Marquee displays businessman’s grievance

 

MESSAGE ON MARQUEE was put up by business owner Dan Lajoie over the weekend. (De Busk Photo) NW dd42 PHOTO for Naples sign BARN BUSINESS SIGN SIGN IN COMPLIANCE? The Naples Ordinance Review Committee will schedule a date for a hearing to address this business sign. A permit was granted on July 17; and a Notice of Violation was sent on Sept. 18. The issue is whether the structure the sign is posted on is included in the allowable 32 square feet. (De Busk Photo)

MESSAGE ON MARQUEE was put up by business owner Dan Lajoie over the weekend. (De Busk Photo)

By Dawn De Busk

Staff Writer

NAPLES — A sign can serve many purposes.

A sign can advertise a business or service. It can announce a birth in the community or welcome back military personnel who were serving overseas. It can let people know about upcoming events or that a company is hiring.

After all, a sign is designed to say something.

A local businessman, who says he was essentially asked to remove his sign by the Town of Naples Code Enforcement Officer, has used a roadside marquee to let his grievances be known.

Dan Lajoie co-owns the store Antique Revival, which has been renamed The Naples Barn. It is located on the corner of Routes 302 and 35.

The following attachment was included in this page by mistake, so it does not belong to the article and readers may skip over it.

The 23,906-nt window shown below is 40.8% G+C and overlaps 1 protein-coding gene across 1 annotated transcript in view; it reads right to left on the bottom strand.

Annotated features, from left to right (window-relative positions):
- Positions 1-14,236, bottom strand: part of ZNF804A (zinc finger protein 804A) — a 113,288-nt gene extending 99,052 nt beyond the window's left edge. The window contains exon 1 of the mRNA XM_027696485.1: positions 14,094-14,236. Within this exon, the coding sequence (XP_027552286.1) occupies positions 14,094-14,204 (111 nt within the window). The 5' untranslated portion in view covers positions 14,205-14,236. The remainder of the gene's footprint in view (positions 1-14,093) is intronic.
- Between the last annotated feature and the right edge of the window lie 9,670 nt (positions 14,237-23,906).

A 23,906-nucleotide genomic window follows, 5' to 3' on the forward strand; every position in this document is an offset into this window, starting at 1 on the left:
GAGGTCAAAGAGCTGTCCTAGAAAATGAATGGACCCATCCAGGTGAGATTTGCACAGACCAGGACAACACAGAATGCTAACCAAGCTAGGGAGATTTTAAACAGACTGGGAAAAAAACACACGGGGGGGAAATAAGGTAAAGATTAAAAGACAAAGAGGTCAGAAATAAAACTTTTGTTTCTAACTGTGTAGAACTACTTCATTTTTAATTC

Over the weekend, Lajoie put a new message on the marquee that had been used by the bakery, Pretentious Pie, which closed for the season.

The marquee reads: “Here the town goes again. Code Officer Carter wants me to tear down my sign. Call town manager 693-6364.”

In late September, Lajoie received a copy of an official letter from the Town of Naples, saying that his business sign is in violation of the Naples Sign Ordinance.

That is because the 32 square feet, which is allowable for one sign or the combined surface of two signs, includes both the structure and the sign, according to the letter written by the code enforcement officer.

MESSAGE ON MARQUEE was put up by business owner Dan Lajoie over the weekend. (De Busk Photo) NW dd42 PHOTO for Naples sign BARN BUSINESS SIGN SIGN IN COMPLIANCE? The Naples Ordinance Review Committee will schedule a date for a hearing to address this business sign. A permit was granted on July 17; and a Notice of Violation was sent on Sept. 18. The issue is whether the structure the sign is posted on is included in the allowable 32 square feet. (De Busk Photo)

SIGN IN COMPLIANCE? The Naples Ordinance Review Committee will schedule a date for a hearing to address this business sign. A permit was granted on July 17; and a Notice of Violation was sent on Sept. 18. The issue is whether the structure the sign is posted on is included in the allowable 32 square feet. (De Busk Photo)

Lajoie said that his sign is not in violation of the Naples Sign Ordinance, which was most recently revised in 2009.

His interpretation of the ordinance is that the sign alone can be up to 32 square feet, and the size of the sign post can be up to 20 feet. The sign post on his commercial property is 16 feet high, he said. He also abided by the proper distance from the right-of-way, which is 35 feet from the centerline of Roosevelt Trail. Lajoie added eight inches to that distance — just to be safe, he said.

Additionally, the sign post was approved via a building permit by Naples Code Enforcement Officer (CEO) Renee Carter, he said.